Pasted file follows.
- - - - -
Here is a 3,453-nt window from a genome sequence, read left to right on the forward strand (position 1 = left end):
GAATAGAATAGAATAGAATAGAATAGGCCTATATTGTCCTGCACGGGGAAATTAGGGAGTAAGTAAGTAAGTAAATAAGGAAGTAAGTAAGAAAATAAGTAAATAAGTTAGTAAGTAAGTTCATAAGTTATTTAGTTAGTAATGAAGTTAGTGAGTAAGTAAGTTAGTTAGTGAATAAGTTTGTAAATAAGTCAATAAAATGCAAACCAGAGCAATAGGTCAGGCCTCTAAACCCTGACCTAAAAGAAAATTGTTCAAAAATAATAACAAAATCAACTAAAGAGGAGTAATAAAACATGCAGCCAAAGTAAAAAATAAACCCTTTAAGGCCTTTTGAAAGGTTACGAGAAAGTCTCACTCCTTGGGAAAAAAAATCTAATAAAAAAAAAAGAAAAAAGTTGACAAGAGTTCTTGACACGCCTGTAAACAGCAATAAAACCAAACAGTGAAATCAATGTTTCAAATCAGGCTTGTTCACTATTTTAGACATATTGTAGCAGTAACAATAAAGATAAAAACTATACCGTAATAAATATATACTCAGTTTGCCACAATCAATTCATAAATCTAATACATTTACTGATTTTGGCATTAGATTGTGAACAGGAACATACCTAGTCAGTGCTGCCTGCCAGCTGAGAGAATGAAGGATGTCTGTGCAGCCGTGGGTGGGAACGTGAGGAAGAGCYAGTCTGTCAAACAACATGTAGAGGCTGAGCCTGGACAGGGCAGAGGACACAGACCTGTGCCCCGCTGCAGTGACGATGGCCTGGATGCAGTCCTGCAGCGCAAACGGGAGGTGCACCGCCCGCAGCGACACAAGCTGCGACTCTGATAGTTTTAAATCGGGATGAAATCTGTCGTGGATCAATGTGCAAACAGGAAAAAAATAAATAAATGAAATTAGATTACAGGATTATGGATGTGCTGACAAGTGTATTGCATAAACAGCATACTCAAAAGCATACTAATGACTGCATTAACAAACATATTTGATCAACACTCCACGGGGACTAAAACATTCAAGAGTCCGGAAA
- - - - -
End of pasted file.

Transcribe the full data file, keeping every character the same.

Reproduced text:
Here is a 3,453-nt window from a genome sequence, read left to right on the forward strand (position 1 = left end):
GAATAGAATAGAATAGAATAGAATAGGCCTATATTGTCCTGCACGGGGAAATTAGGGAGTAAGTAAGTAAGTAAATAAGGAAGTAAGTAAGAAAATAAGTAAATAAGTTAGTAAGTAAGTTCATAAGTTATTTAGTTAGTAATGAAGTTAGTGAGTAAGTAAGTTAGTTAGTGAATAAGTTTGTAAATAAGTCAATAAAATGCAAACCAGAGCAATAGGTCAGGCCTCTAAACCCTGACCTAAAAGAAAATTGTTCAAAAATAATAACAAAATCAACTAAAGAGGAGTAATAAAACATGCAGCCAAAGTAAAAAATAAACCCTTTAAGGCCTTTTGAAAGGTTACGAGAAAGTCTCACTCCTTGGGAAAAAAAATCTAATAAAAAAAAAAGAAAAAAGTTGACAAGAGTTCTTGACACGCCTGTAAACAGCAATAAAACCAAACAGTGAAATCAATGTTTCAAATCAGGCTTGTTCACTATTTTAGACATATTGTAGCAGTAACAATAAAGATAAAAACTATACCGTAATAAATATATACTCAGTTTGCCACAATCAATTCATAAATCTAATACATTTACTGATTTTGGCATTAGATTGTGAACAGGAACATACCTAGTCAGTGCTGCCTGCCAGCTGAGAGAATGAAGGATGTCTGTGCAGCCGTGGGTGGGAACGTGAGGAAGAGCYAGTCTGTCAAACAACATGTAGAGGCTGAGCCTGGACAGGGCAGAGGACACAGACCTGTGCCCCGCTGCAGTGACGATGGCCTGGATGCAGTCCTGCAGCGCAAACGGGAGGTGCACCGCCCGCAGCGACACAAGCTGCGACTCTGATAGTTTTAAATCGGGATGAAATCTGTCGTGGATCAATGTGCAAACAGGAAAAAAATAAATAAATGAAATTAGATTACAGGATTATGGATGTGCTGACAAGTGTATTGCATAAACAGCATACTCAAAAGCATACTAATGACTGCATTAACAAACATATTTGATCAACACTCCACGGGGACTAAAACATTCAAGAGTCCGGAAA